Results 1 to 5 of 5
  1. #1
    Join Date
    Sep 2012

    Unanswered: Alter table vs Alter column, leaves the table in reorg pending?

    We are running DB2 V9.7.5 Unix AIX64.
    An alter table add column...... does not leave the table in reorg pending?.
    Is that correct?
    An Alter table.... alter column DOES leave the table in reorg pending.
    1.-Adding a new column to a table does not cripple the table availability and leaves it accessible and updateable right?.
    2.-Altering an existing column in a table it cripples the table and leaves it in reorg pending right?.
    3.- Why a major change to a table (Column add) does not have such an impact like Altering an existing column?.

    4.-Last question. Is there a DB2 command to search for a cripple table?, in this case "reorg pending", because it is accessible (select) but at update command, it gives error messages like: SQL0668N Operation not allowed for reason code "7" on table.
    Somewhat new to DB2 LUW....
    Thank you for your help.....

  2. #2
    Join Date
    Apr 2006
    Provided Answers: 11
    q4: ADMINTABINFO administrative view
    Best Regards, Guy Przytula
    Database Software Consultant
    Good DBAs are not formed in a week or a month. They are created little by little, day by day. Protracted and patient effort is needed to develop good DBAs.
    Spoon feeding : To treat (another) in a way that discourages independent thought or action, as by overindulgence.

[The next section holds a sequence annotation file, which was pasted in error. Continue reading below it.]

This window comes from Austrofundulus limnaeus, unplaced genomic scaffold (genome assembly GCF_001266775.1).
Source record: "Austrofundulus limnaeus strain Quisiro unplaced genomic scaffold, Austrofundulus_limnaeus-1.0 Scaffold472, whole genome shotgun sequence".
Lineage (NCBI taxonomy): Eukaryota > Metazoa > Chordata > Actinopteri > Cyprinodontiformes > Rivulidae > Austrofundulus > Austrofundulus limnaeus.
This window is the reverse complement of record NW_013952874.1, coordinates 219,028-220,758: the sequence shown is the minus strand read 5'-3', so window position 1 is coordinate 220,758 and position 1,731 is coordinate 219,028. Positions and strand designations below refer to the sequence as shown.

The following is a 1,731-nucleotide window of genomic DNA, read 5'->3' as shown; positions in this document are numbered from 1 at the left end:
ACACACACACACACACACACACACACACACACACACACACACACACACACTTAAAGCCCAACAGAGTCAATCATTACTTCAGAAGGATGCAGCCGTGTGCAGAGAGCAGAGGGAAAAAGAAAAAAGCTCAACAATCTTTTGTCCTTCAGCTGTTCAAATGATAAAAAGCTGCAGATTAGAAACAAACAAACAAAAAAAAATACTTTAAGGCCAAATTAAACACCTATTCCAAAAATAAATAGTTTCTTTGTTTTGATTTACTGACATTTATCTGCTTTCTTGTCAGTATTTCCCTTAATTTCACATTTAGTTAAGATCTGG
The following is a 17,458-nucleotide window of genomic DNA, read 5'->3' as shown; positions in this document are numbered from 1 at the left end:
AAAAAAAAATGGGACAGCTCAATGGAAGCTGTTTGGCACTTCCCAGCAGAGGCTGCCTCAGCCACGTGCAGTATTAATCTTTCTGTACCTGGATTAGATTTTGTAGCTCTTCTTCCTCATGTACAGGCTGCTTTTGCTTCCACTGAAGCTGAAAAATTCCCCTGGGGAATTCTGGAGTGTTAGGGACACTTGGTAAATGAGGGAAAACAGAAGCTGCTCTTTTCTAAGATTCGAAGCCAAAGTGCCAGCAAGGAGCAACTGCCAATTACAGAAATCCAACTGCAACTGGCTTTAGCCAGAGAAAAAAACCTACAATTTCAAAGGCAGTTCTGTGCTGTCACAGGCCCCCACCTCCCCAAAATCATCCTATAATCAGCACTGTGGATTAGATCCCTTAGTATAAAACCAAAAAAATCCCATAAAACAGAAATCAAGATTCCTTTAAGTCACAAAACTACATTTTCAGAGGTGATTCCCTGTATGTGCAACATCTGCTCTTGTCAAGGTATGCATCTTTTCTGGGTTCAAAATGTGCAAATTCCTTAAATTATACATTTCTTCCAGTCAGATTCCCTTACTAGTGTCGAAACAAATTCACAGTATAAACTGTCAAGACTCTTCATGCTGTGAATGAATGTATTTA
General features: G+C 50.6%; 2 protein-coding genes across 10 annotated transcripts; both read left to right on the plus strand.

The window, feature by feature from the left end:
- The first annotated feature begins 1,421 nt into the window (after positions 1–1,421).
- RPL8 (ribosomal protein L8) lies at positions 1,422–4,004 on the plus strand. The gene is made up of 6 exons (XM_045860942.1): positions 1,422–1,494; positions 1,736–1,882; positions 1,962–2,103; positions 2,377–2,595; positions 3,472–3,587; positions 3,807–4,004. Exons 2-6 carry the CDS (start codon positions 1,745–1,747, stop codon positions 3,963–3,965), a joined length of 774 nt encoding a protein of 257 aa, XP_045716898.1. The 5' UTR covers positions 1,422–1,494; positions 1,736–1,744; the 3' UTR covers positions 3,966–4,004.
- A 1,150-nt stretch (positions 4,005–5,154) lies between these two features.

DB2 UDB LUW Certified V7-V8-V9-V9.7-V10.1-V10.5-V11 Fundamentals- DB Admin - Advanced DBA -Dprop..
    Information Server Datastage Certified

  3. #3
    Join Date
    Jan 2003
    Provided Answers: 5
    Q1: correct
    Q2: Not necessarily. Some Alter Column commands do not need reorg
    Q3 ask IBM


  4. #4
    Join Date
    May 2003
    3. When a new column is added to a table (assuming the new column allows null values) then the only thing DB2 has to do is make some changes to the DB2 catalog tables. No changes are made to the existing data itself, and DB2 does not have to read the table data to check anything. This can be done almost instantaneously.

    When an existing column is changed, DB2 may have to examine the existing data in the table to see if it is compatible with the new column definition. This can take a long time, and is not always considered to be an "on-line" change.
    M. A. Feldman
    IBM Certified DBA on DB2 for Linux, UNIX, and Windows
    IBM Certified DBA on DB2 for z/OS and OS/390

  5. #5
    Join Date
    Sep 2012

    Thank you!!!

    Hello everybody:

    Thank you for your help, these forums are awesome, to be able to find people that can help you.
    Appreciate it.

Posting Permissions

  • You may not post new threads
  • You may not post replies
  • You may not post attachments
  • You may not edit your posts